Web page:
To some people, Mohamed Hadid is best-known for being the father of super models Bella Hadid and Gigi Hadid. Others may know him as the ex-husband of Yolanda Hadid-Foster, a cast member on "The Real Housewives of Beverly Hills."
To the residents of Los Angeles' ritzy Bel Air enclave, Mohamed is best-known for creating a real estate monstrosity that has been a legal nightmare for nearly a decade. A nightmare that may have finally ended this week.
Here's a little backstory –
Back in 2011, Mohamed paid $1.9 million for a hilltop plot of land in Bel-Air. After filing development plans he immediately received strong resistance from neighbors who felt the plans were way too large and overbearing for the area.
The city-approved construction plans gave Mohamed permission to build an 11,300 square foot home. Furthermore, the approved plans stipulated that the structure's height not exceed 30 feet. The approved plans did not feature any underground dwellings.
Whether by sheer arrogance, accident or ignorance, Mohamed ended up building a 30,000 square foot home that was 82 feet tall. The structure also had multiple unapproved underground rooms including a 70-seat underground IMAX theater and several bedrooms.
Here's a drone video tour of the partially-completed mansion:
Side note: At the 30 second mark in the above video, as the camera pans across the valley you can see another disastrous Bel Air property. The enormous white complex on the hillside is "The One", which was touted as being a $500 million mansion but never found a buyer and ended up in bankruptcy.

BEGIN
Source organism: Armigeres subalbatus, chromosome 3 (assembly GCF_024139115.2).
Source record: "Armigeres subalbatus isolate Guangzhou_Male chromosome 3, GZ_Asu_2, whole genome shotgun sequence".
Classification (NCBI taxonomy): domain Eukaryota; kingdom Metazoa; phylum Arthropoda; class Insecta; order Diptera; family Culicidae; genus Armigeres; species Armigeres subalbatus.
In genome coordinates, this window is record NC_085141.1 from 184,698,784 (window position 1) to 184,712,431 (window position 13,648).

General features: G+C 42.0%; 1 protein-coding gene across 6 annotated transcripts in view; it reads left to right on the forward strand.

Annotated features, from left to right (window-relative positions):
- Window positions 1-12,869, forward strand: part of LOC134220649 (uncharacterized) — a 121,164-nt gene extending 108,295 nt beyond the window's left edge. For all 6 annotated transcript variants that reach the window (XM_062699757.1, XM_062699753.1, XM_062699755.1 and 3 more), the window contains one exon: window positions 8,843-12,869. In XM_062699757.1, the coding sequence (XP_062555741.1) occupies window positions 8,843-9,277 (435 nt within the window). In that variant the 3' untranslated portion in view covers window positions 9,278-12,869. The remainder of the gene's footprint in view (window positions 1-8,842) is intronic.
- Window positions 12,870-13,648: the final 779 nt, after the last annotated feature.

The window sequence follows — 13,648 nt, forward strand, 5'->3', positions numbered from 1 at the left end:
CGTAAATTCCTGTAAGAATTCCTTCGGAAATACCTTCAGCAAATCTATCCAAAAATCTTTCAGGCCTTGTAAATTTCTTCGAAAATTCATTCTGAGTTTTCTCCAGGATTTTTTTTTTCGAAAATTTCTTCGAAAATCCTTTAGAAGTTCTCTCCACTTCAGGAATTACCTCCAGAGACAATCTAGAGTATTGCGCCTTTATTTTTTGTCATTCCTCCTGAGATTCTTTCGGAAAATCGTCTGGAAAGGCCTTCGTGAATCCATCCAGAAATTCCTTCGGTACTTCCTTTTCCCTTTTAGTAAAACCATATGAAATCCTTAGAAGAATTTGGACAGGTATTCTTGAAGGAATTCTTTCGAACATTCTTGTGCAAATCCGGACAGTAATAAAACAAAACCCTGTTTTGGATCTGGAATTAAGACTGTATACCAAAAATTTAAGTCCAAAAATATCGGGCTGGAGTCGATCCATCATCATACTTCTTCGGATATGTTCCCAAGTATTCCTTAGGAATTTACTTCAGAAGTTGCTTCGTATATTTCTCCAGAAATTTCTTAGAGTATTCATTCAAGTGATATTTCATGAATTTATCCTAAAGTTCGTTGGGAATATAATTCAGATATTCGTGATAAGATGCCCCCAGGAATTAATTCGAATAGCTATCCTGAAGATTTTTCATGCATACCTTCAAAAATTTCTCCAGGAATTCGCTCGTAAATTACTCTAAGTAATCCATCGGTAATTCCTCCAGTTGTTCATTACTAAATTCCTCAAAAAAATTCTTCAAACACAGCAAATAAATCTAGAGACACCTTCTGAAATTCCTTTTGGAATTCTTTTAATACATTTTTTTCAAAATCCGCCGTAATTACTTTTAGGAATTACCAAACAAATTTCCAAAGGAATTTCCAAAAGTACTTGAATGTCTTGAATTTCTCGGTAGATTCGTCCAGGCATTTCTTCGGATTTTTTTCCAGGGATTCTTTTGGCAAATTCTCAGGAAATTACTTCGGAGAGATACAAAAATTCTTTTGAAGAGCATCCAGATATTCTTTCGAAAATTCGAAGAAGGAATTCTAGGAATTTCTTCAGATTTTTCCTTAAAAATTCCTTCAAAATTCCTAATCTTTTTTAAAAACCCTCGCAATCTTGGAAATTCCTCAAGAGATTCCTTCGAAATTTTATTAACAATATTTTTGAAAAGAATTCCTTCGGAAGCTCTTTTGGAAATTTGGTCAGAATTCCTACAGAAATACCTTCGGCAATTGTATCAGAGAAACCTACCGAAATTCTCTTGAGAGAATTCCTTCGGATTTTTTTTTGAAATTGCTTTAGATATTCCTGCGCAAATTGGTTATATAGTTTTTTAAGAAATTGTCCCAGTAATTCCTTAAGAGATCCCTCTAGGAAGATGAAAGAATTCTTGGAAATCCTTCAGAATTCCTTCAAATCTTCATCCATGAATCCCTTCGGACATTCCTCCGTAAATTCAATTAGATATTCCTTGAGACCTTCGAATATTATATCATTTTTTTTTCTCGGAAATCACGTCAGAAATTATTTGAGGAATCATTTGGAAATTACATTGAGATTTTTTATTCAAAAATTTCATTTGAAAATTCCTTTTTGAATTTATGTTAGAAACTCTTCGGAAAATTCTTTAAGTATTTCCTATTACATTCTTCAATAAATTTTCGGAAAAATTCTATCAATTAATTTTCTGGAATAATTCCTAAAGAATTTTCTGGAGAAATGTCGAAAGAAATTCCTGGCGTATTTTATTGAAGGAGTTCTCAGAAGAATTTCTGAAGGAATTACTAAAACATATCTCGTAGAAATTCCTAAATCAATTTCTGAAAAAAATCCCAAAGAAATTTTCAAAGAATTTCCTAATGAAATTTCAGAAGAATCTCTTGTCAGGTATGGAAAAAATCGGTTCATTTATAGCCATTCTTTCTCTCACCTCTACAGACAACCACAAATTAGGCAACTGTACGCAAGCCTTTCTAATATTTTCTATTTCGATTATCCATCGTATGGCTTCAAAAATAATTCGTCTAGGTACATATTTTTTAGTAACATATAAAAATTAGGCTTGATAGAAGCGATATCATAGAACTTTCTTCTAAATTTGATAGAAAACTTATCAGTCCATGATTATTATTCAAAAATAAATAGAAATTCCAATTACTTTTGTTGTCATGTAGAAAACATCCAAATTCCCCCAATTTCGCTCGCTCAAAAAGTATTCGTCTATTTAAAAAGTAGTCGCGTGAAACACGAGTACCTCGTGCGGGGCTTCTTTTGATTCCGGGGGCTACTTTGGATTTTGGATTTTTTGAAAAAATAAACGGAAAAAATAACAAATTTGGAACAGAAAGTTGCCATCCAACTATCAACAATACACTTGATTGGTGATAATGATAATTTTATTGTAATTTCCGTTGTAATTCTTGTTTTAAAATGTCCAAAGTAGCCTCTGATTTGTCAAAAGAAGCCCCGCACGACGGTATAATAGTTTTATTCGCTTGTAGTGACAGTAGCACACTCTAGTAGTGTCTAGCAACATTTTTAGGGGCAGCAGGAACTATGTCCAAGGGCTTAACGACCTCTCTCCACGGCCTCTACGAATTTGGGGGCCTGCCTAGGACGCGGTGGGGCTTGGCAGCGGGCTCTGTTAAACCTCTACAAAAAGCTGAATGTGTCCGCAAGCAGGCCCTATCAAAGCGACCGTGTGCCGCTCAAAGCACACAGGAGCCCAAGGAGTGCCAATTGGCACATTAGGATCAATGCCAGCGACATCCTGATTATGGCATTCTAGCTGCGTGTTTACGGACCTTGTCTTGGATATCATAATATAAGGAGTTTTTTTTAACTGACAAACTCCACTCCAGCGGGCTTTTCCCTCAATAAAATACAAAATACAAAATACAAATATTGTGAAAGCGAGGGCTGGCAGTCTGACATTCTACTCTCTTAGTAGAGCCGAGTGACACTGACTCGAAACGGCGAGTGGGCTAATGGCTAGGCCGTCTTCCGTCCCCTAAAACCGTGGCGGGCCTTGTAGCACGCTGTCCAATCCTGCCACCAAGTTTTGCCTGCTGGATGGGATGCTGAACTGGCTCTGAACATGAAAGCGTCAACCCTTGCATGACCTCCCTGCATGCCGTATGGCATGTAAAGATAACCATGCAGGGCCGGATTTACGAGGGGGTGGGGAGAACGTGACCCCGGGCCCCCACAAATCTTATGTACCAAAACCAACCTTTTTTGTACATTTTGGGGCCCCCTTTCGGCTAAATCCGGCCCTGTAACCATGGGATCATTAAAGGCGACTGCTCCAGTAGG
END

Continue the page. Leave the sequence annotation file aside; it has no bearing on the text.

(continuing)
Mohamed's meighbors filed a lawsuit in 2017 demanding that the partially-built mansion be razed to the ground. At one point the FBI investigated allegations that Hadid bribed at least one city official to get the structure built. Mohamed ultimately pled "no contest" to criminal charges and agreed to perform community service as a punishment.
In November 2019, after determining that the structure was not salvageable, city officials ordered Hadid to tear down the mansion entirely.
A few days later, Mohamed submitted a stunning legal filing. This high-flying developer of Ritz Carltons around the world who had bought and sold hundreds of millions of dollars worth of real estate in his career, claimed to be unable to afford the cost to tear the Bel Air mansion down. In his defense, the estimated down payment on the demolition was going to be $500,000. And ultimately the demolition would cost $5 million.
At this point, the property was put under control of a court receiver whose goal was to find a qualified buyer who could afford the $5 million demolition cost and create a more suitable final product.
That finally happened.
Earlier this week the court receiver agreed to allow a contractor called Sahara Construction Company to take over. Under the court's terms, Sahara must follow-through on the court-ordered demolition while also re-stabilizing the hillside. Sahara has until September 2022 to complete the entire demolition. At that point they will likely build a more reasonable home on the property which they'll try to flip for a big profit.
Mohamed has not released a comment on the sale but at the time he was claiming to be too broke to afford the demolition, he released the following statement:
"… My reputation is tarnished and my ability to go out and borrow other money is fractured at best. I am 72 years old and do not have the millions of dollars needed for the demolition of Strada Vecchia. I may have 'paper assets' but there are substantial loans against everything I own, this I have no liquidity with which to fund the demolition of 901 Strada."